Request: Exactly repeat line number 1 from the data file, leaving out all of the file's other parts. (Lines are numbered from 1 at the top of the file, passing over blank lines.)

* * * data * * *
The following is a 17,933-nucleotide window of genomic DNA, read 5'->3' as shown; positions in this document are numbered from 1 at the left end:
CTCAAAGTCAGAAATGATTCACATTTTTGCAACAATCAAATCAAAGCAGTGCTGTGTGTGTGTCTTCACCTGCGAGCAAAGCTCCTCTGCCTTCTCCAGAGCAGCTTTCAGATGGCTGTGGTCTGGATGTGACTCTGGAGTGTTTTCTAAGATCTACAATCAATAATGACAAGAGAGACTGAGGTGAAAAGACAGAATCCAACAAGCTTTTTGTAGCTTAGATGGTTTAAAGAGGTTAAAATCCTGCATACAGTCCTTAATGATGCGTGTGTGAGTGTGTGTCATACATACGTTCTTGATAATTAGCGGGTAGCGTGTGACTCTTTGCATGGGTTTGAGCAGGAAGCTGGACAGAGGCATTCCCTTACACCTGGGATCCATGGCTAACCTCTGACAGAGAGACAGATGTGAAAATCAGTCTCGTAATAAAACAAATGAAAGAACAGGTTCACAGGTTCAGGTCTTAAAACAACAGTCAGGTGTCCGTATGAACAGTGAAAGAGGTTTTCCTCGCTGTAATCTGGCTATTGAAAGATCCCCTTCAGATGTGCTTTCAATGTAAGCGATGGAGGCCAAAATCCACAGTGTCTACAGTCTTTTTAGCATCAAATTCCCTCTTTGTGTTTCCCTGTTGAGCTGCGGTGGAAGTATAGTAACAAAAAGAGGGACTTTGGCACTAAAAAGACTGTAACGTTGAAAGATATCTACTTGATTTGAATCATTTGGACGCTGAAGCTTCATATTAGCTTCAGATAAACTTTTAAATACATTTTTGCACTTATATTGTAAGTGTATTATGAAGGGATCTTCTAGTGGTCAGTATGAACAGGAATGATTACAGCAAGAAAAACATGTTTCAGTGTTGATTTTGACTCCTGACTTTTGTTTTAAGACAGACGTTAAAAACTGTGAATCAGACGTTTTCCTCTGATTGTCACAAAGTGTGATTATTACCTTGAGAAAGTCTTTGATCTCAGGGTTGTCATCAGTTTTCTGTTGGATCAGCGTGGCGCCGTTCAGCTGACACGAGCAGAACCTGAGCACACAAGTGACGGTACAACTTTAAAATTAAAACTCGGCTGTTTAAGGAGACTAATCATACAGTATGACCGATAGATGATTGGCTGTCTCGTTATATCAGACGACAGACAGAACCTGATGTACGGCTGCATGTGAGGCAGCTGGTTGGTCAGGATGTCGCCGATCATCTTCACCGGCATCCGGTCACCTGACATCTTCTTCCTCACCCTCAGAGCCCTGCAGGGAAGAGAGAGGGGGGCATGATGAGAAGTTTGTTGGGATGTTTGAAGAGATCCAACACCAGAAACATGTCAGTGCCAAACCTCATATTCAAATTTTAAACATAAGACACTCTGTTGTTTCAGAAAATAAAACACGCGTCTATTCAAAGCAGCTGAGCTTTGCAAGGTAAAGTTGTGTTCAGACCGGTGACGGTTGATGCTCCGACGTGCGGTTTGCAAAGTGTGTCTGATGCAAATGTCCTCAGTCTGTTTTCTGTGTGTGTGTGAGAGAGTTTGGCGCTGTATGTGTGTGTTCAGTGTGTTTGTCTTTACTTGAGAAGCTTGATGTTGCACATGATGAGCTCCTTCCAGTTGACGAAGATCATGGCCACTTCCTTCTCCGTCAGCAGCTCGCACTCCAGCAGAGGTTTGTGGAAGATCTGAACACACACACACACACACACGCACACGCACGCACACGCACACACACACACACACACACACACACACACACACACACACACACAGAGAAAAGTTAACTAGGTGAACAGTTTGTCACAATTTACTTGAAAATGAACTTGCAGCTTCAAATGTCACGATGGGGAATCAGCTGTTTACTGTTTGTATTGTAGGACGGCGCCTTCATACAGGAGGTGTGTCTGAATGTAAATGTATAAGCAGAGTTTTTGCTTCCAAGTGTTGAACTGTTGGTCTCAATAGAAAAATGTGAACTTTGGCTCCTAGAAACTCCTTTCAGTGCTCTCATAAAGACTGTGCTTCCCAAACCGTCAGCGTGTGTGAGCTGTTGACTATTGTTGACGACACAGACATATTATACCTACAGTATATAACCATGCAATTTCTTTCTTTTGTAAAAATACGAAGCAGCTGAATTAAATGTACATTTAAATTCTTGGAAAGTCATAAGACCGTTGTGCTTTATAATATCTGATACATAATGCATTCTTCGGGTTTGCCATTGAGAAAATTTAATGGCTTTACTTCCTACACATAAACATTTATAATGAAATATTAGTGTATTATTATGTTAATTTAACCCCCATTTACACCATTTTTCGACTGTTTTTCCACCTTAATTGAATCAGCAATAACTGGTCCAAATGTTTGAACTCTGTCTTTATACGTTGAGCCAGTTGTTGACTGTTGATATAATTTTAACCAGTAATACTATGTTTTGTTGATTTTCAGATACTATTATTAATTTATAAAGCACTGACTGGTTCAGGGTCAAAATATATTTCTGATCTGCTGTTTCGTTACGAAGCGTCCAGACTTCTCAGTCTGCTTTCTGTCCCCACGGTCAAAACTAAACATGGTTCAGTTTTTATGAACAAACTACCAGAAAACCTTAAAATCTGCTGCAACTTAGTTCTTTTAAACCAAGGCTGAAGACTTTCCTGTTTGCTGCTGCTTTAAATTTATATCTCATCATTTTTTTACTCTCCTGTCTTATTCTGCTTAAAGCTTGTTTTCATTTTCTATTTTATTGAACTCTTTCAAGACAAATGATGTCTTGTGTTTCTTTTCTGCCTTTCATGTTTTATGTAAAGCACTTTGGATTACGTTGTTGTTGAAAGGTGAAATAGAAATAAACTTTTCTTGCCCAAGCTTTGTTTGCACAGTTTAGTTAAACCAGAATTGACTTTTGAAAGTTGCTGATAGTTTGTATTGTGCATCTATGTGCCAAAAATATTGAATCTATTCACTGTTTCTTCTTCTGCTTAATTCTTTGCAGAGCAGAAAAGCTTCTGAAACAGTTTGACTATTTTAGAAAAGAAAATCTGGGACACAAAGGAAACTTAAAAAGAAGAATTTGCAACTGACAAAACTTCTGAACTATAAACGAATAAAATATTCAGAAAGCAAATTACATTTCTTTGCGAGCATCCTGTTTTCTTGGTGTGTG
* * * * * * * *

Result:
The following is a 17,933-nucleotide window of genomic DNA, read 5'->3' as shown; positions in this document are numbered from 1 at the left end: